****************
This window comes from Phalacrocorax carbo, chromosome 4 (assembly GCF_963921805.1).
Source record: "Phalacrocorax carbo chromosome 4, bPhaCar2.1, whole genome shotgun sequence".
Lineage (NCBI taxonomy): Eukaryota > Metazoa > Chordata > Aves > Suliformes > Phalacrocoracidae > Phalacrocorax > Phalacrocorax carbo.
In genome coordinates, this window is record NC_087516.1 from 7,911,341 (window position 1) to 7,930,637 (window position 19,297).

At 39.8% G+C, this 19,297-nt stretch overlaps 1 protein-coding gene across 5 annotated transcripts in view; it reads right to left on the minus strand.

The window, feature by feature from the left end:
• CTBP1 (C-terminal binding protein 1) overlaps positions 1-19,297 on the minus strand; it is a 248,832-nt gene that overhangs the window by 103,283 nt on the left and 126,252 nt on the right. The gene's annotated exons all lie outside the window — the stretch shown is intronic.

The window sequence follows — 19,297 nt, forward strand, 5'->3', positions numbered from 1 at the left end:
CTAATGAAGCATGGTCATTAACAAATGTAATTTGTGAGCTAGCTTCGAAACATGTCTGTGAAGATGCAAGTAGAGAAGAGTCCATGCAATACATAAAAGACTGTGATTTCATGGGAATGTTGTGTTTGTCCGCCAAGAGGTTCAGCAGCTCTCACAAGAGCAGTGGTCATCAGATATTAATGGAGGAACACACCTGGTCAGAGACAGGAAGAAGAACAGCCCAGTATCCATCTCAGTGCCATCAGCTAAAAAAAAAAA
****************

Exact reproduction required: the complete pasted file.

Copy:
This window comes from Phalacrocorax carbo, chromosome 4 (assembly GCF_963921805.1).
Source record: "Phalacrocorax carbo chromosome 4, bPhaCar2.1, whole genome shotgun sequence".
Lineage (NCBI taxonomy): Eukaryota > Metazoa > Chordata > Aves > Suliformes > Phalacrocoracidae > Phalacrocorax > Phalacrocorax carbo.
In genome coordinates, this window is record NC_087516.1 from 7,911,341 (window position 1) to 7,930,637 (window position 19,297).

At 39.8% G+C, this 19,297-nt stretch overlaps 1 protein-coding gene across 5 annotated transcripts in view; it reads right to left on the minus strand.

The window, feature by feature from the left end:
• CTBP1 (C-terminal binding protein 1) overlaps positions 1-19,297 on the minus strand; it is a 248,832-nt gene that overhangs the window by 103,283 nt on the left and 126,252 nt on the right. The gene's annotated exons all lie outside the window — the stretch shown is intronic.

The window sequence follows — 19,297 nt, forward strand, 5'->3', positions numbered from 1 at the left end:
CTAATGAAGCATGGTCATTAACAAATGTAATTTGTGAGCTAGCTTCGAAACATGTCTGTGAAGATGCAAGTAGAGAAGAGTCCATGCAATACATAAAAGACTGTGATTTCATGGGAATGTTGTGTTTGTCCGCCAAGAGGTTCAGCAGCTCTCACAAGAGCAGTGGTCATCAGATATTAATGGAGGAACACACCTGGTCAGAGACAGGAAGAAGAACAGCCCAGTATCCATCTCAGTGCCATCAGCTAAAAAAAAAAA